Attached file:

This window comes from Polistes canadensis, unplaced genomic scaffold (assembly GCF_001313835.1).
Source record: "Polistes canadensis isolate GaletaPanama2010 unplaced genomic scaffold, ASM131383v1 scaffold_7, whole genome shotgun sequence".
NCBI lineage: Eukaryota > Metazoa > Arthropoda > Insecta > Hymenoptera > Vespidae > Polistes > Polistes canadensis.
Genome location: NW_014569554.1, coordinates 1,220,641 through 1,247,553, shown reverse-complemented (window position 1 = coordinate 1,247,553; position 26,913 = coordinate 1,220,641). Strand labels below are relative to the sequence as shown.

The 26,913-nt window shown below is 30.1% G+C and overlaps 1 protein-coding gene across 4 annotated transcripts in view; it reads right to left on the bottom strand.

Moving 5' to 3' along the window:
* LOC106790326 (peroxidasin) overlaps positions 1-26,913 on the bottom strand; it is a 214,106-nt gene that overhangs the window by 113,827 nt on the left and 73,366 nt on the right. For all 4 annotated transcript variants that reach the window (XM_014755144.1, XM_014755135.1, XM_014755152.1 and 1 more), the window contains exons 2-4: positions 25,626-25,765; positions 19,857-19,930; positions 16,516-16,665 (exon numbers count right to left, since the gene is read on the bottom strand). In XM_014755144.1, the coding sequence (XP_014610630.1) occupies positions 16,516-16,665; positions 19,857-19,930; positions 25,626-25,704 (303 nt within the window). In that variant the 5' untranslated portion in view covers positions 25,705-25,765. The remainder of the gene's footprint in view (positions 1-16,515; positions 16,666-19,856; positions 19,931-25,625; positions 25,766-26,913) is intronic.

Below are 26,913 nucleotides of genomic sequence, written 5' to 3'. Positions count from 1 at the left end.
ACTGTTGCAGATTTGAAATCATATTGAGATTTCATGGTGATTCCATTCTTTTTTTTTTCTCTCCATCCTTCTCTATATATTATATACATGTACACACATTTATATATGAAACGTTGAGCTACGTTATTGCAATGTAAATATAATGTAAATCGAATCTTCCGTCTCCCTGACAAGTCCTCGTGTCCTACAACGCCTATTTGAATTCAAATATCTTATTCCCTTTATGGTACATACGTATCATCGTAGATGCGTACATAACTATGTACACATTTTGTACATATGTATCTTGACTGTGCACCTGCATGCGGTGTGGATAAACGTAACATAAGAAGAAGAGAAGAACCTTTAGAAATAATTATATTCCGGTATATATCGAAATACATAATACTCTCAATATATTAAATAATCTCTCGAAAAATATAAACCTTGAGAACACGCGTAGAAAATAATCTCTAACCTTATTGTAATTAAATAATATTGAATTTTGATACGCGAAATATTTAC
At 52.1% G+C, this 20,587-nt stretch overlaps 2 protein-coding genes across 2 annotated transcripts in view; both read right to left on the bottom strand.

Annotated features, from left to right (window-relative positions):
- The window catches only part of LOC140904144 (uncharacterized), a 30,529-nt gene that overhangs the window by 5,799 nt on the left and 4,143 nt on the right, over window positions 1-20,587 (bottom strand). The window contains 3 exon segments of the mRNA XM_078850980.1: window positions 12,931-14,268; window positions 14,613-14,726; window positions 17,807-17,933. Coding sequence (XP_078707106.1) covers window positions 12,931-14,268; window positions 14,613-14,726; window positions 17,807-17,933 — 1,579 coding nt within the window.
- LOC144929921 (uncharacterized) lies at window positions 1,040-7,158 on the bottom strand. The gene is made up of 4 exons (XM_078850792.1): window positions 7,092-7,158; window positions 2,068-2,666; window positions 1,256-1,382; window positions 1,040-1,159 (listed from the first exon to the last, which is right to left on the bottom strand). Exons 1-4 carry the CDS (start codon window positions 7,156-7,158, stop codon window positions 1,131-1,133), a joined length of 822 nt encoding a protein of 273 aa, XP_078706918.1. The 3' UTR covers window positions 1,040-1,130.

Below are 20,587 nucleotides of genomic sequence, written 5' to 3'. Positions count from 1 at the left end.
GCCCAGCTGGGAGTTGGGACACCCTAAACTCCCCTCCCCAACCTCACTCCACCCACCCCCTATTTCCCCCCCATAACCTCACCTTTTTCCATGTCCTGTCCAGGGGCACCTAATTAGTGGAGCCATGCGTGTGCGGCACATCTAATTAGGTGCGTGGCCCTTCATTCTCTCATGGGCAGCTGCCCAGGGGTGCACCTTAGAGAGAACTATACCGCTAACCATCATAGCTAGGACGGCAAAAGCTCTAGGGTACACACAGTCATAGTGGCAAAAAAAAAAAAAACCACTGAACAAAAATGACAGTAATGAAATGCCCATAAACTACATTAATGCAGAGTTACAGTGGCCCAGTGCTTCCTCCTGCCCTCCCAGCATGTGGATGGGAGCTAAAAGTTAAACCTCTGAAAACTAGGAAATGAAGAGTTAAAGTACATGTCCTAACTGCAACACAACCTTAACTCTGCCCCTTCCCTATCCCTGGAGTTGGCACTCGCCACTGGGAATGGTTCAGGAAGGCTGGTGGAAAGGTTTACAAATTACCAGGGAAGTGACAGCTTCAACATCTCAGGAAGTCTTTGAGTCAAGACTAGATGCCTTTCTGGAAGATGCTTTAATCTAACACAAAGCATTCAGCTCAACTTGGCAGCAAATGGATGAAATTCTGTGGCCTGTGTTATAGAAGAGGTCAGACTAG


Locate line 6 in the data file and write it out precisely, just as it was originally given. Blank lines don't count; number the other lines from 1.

Moving 5' to 3' along the window: